Understanding cultural differences amongst developers (and between developers and the rest of the business) emerged as a key issue to address when designing APIs, according to a panel session on Creation, Design and Documentation of APIs at API Strategy and Practice in San Francisco today.
Evan Broder and Nelson Elhage from Stripe shared some of the common motivations that drive developers as they start to scale their API management, and together urged a more step-wise approach that may feel counterintuitive.
“Solve the problem you have today, think about where to be tomorrow, and help those two feed off each other”, said Broder and Elhage. It is a similar experience Kin Lane shared in his workshop on open government data on Wednesday.
At that session, Lane described how he has to be “at both ends of the spectrum”: explaining open data policy principles while also having working models of what an government open dataset accessible by API would look like. It is an emerging work trend where developers have to work both in the current environment, while also partly working in the future environment they are trying to create. Events like API Strategy and Practice (and sites like ProgrammableWeb, we hope!) become an essential resource to developers who need to learn how to straddle both timelines simultaneously.
The Stripe API is highly lauded amongst developers, many of whom consider it’s documentation a ‘game changer’ in how API providers can appeal to developers. Industry observers have even noted that PayPal seemed to alter their API documentation to pick up some of best practice for their PayPal API.
As Stripe has started scaling, they have separated out many of their API functions and, while acknowledging the need to move to a service oriented architecture, slowed themselves down to focus more on solving current problems while keeping an SOA endgame in sight. “[As we scale we have been] focusing at every point on solving a problem we had at the time, rather than a dictum that going forward everything has to be SOA.”
“An API is the user interface to data,” said Jakub Nesetril from Apiary.io. Like Broder and Elhage before him, Nesetril urged developers to overcome some of their impulses. In this case, Nesteril urges to fight against the human desire to jump straight into coding an API, to using a hackathon for API marketing, and the eventual desire to split contractual agreements from documentation.
Nesetril suggests starting an API development process with wireframing and discovering a core group of early adopters who can help provide feedback on a mockup API. Regarding hackathons, Nesteril suggests API providers use the events to see how developers are using the API, rather than to market their API to the developer community. (It is an approach that AccountingSuite have used recently and were grateful for the practical feedback on how developers end up engaging with their early-release API.)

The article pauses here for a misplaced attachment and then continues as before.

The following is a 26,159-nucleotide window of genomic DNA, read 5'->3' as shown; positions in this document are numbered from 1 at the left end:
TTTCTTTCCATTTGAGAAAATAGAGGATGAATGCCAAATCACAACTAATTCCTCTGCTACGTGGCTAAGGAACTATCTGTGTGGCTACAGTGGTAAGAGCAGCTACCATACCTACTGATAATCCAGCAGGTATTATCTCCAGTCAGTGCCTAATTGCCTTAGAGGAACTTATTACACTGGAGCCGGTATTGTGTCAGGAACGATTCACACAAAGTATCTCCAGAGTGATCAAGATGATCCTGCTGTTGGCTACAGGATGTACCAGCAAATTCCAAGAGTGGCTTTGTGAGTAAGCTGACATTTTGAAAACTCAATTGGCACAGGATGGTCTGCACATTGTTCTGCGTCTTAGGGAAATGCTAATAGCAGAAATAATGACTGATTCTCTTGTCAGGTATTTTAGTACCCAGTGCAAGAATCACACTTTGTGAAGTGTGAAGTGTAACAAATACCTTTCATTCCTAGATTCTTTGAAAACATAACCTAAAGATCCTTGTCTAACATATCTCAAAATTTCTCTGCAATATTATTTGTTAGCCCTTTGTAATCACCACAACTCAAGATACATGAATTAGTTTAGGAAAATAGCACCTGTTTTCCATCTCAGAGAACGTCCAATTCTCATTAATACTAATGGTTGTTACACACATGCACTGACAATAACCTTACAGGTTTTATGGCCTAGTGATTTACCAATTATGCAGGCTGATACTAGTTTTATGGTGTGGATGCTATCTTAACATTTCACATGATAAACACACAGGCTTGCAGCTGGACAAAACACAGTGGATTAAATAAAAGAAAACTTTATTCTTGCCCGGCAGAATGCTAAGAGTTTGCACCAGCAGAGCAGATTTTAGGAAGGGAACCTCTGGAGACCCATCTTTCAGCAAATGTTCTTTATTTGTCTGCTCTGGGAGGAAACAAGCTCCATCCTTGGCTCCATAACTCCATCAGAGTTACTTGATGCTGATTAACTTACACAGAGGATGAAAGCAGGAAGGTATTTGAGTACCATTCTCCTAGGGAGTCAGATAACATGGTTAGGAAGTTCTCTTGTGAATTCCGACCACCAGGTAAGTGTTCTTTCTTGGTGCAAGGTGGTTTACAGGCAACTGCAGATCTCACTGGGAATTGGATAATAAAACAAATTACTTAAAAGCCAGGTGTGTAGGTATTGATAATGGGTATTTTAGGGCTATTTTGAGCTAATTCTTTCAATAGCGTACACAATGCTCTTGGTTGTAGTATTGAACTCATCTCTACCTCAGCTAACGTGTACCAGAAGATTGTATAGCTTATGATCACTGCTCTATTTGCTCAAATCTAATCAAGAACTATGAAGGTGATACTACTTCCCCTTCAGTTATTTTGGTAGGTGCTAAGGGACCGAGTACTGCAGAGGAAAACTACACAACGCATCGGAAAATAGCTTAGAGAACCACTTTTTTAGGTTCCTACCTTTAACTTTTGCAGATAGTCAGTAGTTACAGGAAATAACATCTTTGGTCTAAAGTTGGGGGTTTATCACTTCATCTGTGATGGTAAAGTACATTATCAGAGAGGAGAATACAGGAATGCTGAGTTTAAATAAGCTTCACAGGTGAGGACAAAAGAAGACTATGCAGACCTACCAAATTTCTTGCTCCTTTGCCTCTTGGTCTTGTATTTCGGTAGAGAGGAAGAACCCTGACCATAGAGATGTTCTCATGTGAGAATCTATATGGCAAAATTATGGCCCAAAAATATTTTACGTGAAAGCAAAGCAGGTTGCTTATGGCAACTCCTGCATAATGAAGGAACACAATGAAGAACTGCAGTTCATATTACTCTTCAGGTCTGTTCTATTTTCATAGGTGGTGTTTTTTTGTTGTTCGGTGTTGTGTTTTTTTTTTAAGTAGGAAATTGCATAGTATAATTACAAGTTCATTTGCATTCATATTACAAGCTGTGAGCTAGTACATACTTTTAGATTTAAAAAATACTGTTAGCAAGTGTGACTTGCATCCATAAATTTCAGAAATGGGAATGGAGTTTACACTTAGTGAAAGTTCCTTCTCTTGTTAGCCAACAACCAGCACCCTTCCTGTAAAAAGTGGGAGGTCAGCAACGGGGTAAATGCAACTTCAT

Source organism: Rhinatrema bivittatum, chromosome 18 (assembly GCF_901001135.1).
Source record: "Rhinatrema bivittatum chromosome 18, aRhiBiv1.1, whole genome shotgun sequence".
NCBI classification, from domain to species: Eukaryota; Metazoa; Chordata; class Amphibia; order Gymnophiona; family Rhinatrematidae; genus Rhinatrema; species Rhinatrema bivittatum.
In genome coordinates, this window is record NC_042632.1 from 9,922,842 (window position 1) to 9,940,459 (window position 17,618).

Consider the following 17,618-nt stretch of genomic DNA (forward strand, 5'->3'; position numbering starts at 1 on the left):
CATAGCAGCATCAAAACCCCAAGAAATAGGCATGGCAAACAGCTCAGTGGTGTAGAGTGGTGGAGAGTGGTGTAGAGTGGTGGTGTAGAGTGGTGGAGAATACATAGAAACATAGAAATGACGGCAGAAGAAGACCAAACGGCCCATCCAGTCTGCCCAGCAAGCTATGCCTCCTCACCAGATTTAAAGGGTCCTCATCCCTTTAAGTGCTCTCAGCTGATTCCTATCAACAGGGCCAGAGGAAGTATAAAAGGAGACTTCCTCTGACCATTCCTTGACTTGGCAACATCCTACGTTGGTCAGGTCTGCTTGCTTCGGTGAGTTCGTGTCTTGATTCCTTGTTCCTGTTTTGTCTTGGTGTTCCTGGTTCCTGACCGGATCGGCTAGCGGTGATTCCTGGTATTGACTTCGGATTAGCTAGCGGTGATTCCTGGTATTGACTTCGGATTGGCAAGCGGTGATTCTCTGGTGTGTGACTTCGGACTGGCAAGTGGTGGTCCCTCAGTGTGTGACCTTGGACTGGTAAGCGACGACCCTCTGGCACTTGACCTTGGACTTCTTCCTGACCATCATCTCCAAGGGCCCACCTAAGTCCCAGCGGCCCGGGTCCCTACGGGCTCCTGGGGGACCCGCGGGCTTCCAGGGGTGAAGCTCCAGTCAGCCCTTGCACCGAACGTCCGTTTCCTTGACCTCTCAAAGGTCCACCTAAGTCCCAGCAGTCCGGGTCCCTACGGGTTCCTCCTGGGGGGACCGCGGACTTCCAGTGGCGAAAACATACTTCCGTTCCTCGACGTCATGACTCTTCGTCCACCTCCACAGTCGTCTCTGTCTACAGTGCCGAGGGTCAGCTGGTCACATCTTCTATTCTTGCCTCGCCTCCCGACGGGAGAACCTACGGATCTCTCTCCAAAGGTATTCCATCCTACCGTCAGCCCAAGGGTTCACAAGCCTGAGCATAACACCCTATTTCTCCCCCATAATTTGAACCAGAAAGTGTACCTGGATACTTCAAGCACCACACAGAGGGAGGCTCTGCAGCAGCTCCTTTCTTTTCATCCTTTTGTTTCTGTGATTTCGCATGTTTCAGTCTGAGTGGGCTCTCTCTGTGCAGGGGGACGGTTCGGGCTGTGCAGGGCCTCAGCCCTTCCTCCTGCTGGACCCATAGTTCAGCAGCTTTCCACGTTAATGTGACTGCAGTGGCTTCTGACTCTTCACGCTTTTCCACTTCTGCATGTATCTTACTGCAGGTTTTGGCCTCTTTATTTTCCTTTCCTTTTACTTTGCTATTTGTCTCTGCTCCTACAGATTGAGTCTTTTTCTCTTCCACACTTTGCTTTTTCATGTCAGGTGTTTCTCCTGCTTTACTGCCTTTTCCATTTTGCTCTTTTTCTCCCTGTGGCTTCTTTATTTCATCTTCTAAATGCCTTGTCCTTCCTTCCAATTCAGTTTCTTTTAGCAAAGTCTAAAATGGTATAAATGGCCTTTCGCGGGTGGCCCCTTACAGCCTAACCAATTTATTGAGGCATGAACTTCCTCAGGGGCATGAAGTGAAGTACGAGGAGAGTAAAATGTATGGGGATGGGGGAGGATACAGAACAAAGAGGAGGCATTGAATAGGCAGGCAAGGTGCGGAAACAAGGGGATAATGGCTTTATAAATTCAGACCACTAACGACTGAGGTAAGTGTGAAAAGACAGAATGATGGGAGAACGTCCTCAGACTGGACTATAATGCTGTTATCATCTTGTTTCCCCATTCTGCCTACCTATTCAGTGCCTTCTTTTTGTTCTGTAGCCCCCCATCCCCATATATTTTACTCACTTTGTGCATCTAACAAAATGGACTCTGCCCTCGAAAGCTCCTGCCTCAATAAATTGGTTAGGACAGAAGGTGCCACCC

Following Nesteril, Jerome Louvel showed how using the APISpark product, developers could create an API quickly by focusing primarily on setting definitions and understanding the developer personas and potential uses cases that might emerge with an API. Here, developers and API designers were again urged to understand the actual human being who would be using the API in their work, not some amorphous generic population of end developers who will be impressed by your handiwork.
Finally, Kelsey Innis from Reverb! reminded the audience again of the basic human traits of all developers. While many may be highly proficient at communication with machines, perhaps communication with other humans (or with business sections of the enterprise) may not be their forte, and in a similar vein, communication between those working on backend processes may be speaking in different coding ‘languages’ that clientside developers. When creating APIs, Innis encouraged ‘designing in’ the sort of developer experience Pamela Fox had spoken of in the day’s first keynote.
“Remember, as developers, we will spend hours of time to get around doing something we don’t want to do,” Innis said practically, reminding the audience that developer motivations come down to laziness just like for almost everyone else on the planet.
After all, developers are just human too.
API Strategy and Practice continues today and through tomorrow at Parc55, San Francisco. Live streams of keynotes will be broadcast on ProgrammableWeb. You can also follow along with the discussion at the hashtag #apistrat.